Sharing my story

I’m feeling myself go through a transformation right now. I feel empowered and excited. I believe it started with Taryn BondClegg’s agency workshop, which put me down all these divergent paths at once, and here I am learning all this stuff about innovation, empowerment, and student agency. (That woman really walks the talk on learner-guided learning)

Up until this very moment, I think I had felt a bit sheepish to share my story as a teacher, but now I am connecting it to my much longer story as a learner, and it seems valid and important.
My story in a bit of a ramble: I am an unrelenting optimist and agreeable person. So as a child when I really, really wanted to learn Spanish and certain math concepts that were “too hard” yet, I accepted “no, wait till you’re older” as an answer. I did try a few things: I pretended to speak Spanish to Claudia, through Martha, in 2nd grade. I would go back and forth running between the two girls, having a disjointed conversation to the bewilderment of both. I also wrote a letter to a magazine I loved to read, Highlights. I asked the editor to help me learn exciting math concepts, and they sent me a workbook of problems that I eventually found boring, and decided my nay-sayers were right. Ultimately, I accepted that I couldn’t gain access to the learning I was after until later when my traditional school setting had programs for that content. When I did enter middle school and got to study this stuff, I had not lost my interest at all. I excelled in these classes and was excited to learn. I did well in school, by the measurement available: grades. I mostly got A’s and was consistently told this meant I was smart, which I now identify as being the source of the fixed mindset I developed and still have to reflect and challenge myself on continuously. Later in college, I had some engaging professors and my continued love of Spanish that put me on a solid path of studying Political Science and Spanish. Despite my consistent declaration of majors and mostly really good grades, it took me a staggering 7 years to graduate from my undergrad. This was mainly because I loved learning, and had been conditioned to believe that lecture-style coursework was the only pathway for this. In addition to my Spanish and Poli Sci coursework, I practically studied for minors in Women’s Studies, French, Arabic, Geography, Geology, and Physical Education. In the 6th year, my grandfather, who supported me partially toward financing this expensive ongoing education, got fed up, said I had no direction, and cut me off. I promptly applied for graduation. This was scary. I still didn’t know what kind of jobs I would want to do, and there was an economic recession limiting my opportunities. After almost a year of post- graduation bartending, I decided to go spend some time with my sister and her husband in South Korea, where they were working to successfully pay off their own US undergrad debts. While I was there, I happened upon an emergency opening for an internship in an international school, where I was surrounded by a community who helped me discover and develop my interest in education and my strengths to be successful.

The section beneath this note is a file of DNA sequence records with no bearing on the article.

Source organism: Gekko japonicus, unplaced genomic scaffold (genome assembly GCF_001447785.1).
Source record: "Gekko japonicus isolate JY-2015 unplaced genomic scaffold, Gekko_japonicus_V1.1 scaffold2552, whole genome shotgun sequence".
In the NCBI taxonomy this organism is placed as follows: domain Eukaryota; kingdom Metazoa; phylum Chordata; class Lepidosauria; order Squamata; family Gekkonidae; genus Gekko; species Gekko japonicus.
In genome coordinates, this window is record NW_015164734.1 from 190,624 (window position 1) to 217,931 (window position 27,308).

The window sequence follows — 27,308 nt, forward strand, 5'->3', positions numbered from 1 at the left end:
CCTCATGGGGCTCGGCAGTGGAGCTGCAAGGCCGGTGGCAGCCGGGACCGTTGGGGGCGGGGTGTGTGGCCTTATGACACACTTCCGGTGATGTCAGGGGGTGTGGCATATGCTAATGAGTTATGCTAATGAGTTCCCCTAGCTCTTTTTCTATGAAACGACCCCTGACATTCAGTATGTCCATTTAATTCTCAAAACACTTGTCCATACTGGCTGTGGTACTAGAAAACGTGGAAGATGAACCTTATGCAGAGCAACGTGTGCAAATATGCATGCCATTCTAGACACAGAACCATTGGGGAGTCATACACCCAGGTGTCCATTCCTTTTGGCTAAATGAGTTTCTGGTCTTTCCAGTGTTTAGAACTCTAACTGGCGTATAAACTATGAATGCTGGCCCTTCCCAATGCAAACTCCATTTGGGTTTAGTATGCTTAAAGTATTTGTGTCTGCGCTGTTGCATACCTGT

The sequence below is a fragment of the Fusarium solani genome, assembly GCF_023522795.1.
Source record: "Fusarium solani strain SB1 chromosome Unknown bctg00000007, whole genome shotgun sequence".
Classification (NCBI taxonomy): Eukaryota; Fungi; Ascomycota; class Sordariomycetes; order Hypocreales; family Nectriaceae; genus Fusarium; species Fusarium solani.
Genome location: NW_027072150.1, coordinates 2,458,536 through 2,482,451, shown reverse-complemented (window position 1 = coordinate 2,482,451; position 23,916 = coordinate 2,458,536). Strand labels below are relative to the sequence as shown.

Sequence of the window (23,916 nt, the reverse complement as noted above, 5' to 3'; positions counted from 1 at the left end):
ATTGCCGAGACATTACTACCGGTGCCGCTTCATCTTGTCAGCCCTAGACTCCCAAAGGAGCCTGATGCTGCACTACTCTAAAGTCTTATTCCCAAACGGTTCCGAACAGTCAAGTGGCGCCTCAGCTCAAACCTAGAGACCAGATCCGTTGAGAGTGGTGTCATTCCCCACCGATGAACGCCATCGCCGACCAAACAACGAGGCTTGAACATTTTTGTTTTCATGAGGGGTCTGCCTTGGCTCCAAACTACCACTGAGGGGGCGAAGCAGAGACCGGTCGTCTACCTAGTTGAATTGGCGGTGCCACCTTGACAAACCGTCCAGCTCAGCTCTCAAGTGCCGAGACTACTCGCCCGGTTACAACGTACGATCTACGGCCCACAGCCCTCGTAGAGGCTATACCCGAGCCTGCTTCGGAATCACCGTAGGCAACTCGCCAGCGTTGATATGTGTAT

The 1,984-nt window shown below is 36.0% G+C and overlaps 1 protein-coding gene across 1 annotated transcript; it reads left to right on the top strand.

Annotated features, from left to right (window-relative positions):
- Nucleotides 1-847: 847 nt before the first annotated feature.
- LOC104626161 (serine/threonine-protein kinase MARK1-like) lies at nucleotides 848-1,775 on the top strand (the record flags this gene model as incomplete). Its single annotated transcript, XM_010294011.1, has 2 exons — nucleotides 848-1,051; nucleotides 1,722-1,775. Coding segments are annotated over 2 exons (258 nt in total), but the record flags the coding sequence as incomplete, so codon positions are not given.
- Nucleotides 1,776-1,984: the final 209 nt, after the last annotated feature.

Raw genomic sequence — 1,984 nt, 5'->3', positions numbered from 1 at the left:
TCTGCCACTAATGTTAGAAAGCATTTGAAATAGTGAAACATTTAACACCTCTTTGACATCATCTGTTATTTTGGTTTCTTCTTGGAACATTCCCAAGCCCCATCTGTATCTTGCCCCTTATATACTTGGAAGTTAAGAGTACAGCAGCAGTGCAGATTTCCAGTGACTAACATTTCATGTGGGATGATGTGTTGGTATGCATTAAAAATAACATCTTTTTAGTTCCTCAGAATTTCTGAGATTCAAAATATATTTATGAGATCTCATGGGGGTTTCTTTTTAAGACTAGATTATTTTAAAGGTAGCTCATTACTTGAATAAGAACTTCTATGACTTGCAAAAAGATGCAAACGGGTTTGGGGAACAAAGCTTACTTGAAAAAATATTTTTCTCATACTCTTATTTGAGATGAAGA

Fast forward to almost 8 years later. I am realizing that my identity as a learner is way more important than I ever thought to fully acknowledge, and that I need to nurture this identity. This means learning from the global community that I never had access to as a curious child learner. It’s time for me to connect with my counterparts around the world, share and learn. I’m at the beginning of something powerful, I can tell. It’s very exciting!
My actions so far:
-I am signed up for the L2Asia conference by and for international teachers in Tokyo, with a focus on innovation and on making teaching and learning personal
-I am reading and almost finished with George Couros’ The Innovators’ Mindset and Sir Ken Robinson’s Creative Schools, with a few more titles queued up.
-I am looking for my next step as a teacher, and working to identify and match a school community that supports where I am in my growth.
-I am taking risks in my classroom to apply what I’m learning about agency and innovation. (Indeed to share this and build on this! This is the entire WHY of this all being exciting)
-I connected to Twitter and started following inspiring people in education.
What I want to do:
-Figure out the best way to share my practice and my journey (blog?-which one?, social media?)
-Read, connect, and make specific goals for myself

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